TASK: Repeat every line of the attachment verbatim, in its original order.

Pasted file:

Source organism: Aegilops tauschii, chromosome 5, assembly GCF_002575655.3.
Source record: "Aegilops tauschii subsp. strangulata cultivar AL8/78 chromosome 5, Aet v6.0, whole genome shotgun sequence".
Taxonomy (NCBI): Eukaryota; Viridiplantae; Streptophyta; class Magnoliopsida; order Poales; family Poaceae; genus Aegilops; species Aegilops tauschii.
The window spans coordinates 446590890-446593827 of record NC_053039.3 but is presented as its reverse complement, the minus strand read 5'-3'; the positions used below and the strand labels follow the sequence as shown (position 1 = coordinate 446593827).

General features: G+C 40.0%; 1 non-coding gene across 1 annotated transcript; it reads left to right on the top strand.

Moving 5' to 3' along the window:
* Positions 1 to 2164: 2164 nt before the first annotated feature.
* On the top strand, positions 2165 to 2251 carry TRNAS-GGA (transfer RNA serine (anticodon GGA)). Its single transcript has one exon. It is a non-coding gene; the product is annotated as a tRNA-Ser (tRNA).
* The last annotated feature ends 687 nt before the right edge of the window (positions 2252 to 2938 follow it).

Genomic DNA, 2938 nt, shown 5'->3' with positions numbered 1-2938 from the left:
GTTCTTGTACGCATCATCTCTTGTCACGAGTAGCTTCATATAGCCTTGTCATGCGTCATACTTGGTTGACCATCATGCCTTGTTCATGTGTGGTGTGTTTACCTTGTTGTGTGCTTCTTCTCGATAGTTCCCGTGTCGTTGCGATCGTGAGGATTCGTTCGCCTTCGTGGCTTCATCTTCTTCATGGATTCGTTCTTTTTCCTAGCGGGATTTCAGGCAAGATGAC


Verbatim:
Source organism: Aegilops tauschii, chromosome 5, assembly GCF_002575655.3.
Source record: "Aegilops tauschii subsp. strangulata cultivar AL8/78 chromosome 5, Aet v6.0, whole genome shotgun sequence".
Taxonomy (NCBI): Eukaryota; Viridiplantae; Streptophyta; class Magnoliopsida; order Poales; family Poaceae; genus Aegilops; species Aegilops tauschii.
The window spans coordinates 446590890-446593827 of record NC_053039.3 but is presented as its reverse complement, the minus strand read 5'-3'; the positions used below and the strand labels follow the sequence as shown (position 1 = coordinate 446593827).

General features: G+C 40.0%; 1 non-coding gene across 1 annotated transcript; it reads left to right on the top strand.

Moving 5' to 3' along the window:
* Positions 1 to 2164: 2164 nt before the first annotated feature.
* On the top strand, positions 2165 to 2251 carry TRNAS-GGA (transfer RNA serine (anticodon GGA)). Its single transcript has one exon. It is a non-coding gene; the product is annotated as a tRNA-Ser (tRNA).
* The last annotated feature ends 687 nt before the right edge of the window (positions 2252 to 2938 follow it).

Genomic DNA, 2938 nt, shown 5'->3' with positions numbered 1-2938 from the left:
GTTCTTGTACGCATCATCTCTTGTCACGAGTAGCTTCATATAGCCTTGTCATGCGTCATACTTGGTTGACCATCATGCCTTGTTCATGTGTGGTGTGTTTACCTTGTTGTGTGCTTCTTCTCGATAGTTCCCGTGTCGTTGCGATCGTGAGGATTCGTTCGCCTTCGTGGCTTCATCTTCTTCATGGATTCGTTCTTTTTCCTAGCGGGATTTCAGGCAAGATGAC